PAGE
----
30 days are long time for homes not getting good offers. As you state it has "zero offer"!
A home is priced right it gets offers and buyer will fight over it. The seller has plenty of choices. But if a home is priced incorrectly even a full price offer will often not be accepted by lenders for mortgage approval. Then one has to put it back on the market start the process over. After 2-3 months few realtors will NOT want to show assuming there is something wrong with the property and look for new listings.

When the price is reduced on the MLS buyer will notice it.

Hope that helps,
Sam Shueh
Keller Williams Realty
http://www.sanjoserealtors.us/
0 votes
Sam Shueh, , San Jose, CA
Fri Jun 22, 2012
Most homes in South Bay area are in pending mode in just one weekend. If a home has shown to 10 groups with no offer, you ask what can be done to improve its desirability. After 20 groups you need to figure out if it is marketing, availability or realtor not do diligence or what?

30 days are long time for homes not getting good offers. As you state "zero offers"
A home is priced right gets offers and buyer will fight over it. The seller has plenty of choices. But if a home is priced incorrectly even a full price offer will often not be accepted by lenders for mortgage approval. Then one has to put it back on the market. After 2-3 months few realtors will want to show assuming there is something wrong with the property and look for new listings.

When the price is reduced on the MLS buyer will notice it.

Hope that helps,
Sam Shueh
Keller Williams Realty
http://www.sanjoserealtors.us/
0 votes
if a home sells that fast it's under priced in my opinion
Flag Tue May 30, 2017
Stu Carson, Agent, San Jose, CA
Wed Jun 13, 2012
There are 3 reasons why a home does or does not sell. PRODUCT-PRICE-PROMOTION & perhaps a new element POSITIONING.

PRODUCT - making the most of what you have, packaging, staging, curb appeal... the analogy would be makeup & accessories on a woman before going on a date. Statistics show a staged home sells in half the time for 4% to 8% higher price.

PRICE - all a Seller can do here is make the mistake of over pricing. The market determines value by voting with it's $$$'s. Seller and their agent in reality have no control of this other than some impact in maximizing the other 3 P's. It's the Seller's decision to set the theoretical price, but the market will determine reality.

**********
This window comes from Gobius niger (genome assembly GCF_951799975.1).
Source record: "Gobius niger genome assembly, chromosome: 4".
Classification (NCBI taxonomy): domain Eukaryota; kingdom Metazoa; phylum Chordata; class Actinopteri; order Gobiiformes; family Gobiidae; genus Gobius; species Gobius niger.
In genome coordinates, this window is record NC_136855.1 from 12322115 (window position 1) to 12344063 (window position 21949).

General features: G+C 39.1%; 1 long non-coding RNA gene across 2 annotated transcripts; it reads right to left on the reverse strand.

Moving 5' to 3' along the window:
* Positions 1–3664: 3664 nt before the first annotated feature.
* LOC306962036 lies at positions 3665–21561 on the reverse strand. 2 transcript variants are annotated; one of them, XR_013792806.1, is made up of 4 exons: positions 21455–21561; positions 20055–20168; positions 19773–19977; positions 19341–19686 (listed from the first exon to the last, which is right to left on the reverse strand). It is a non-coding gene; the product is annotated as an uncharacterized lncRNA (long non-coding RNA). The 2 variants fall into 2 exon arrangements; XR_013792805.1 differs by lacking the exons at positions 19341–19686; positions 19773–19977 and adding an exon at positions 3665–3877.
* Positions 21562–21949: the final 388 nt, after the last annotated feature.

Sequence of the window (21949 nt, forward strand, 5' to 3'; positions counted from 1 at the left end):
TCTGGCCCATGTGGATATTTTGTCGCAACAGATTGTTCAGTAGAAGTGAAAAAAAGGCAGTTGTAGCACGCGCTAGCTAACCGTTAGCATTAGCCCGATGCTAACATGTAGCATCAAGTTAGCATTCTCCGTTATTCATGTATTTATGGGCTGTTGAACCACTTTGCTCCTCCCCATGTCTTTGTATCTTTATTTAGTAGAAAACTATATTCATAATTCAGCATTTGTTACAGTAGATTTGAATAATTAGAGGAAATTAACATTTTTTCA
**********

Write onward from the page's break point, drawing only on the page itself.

PROMOTION - This is essentially THE fundamental value brought or more often NOT brought to the table by a listing agent. This is a combination of strategies and tactics deployed to get the home maximum "eyeballs" and then "click through" mindshare, resulting in decisions to come tour the home. For every 10-12 showings statistically you should receive at least one offer. Ironically this is where 90%+ of agents fail miserably. There are easy ways to measure this # of virtual tour hits, # of calls, # of tours. Our clients know we generate 5 to 10x's the activity on all metrics compared to most other agents. How? Why? That's our "secret sauce" which our clients & we are happy to discuss but not while other Realtors might be listening!

POSITIONING - Creating marketing messages that attract niches of the Buyer's market. Looking at the homes' "assets" strong points and asking "who is our ideal buyer"? A family with young children? Artists? A retiring couple? Horse owners? Sportsmen? etc... Positioning takes a level of marketing education, skills & experience that few Realtors possess. How many Realtors would be hired to be Directors of Marketing for some of the world class companies in the Bay Area? Check out my resume. But even among those that could and would, a small % of those are masters at POSITIONING which takes a level of marketing talent bordering on genius. You're welcome to talk with our clients.

I have a philosophy on price, I call "Market Dynamic Pricing". The price of a home is fluid, like all market places it fluctuates based upon many factors weekly, not the least of which is competitive homes on the market. The reality is that typically at any one time in most markets, there are actually just a hand full of competitive homes (2-5). Think of the competition as the homes that a Buyer of your home is likely to tour the same day they see your home. You want to be the best value proposition among that handful of competitors each week you are on the market. You want it to be clear after those Buyers tour your home and the others, that yours is the best overall value. Otherwise you will watch the other homes sell week after week before you do.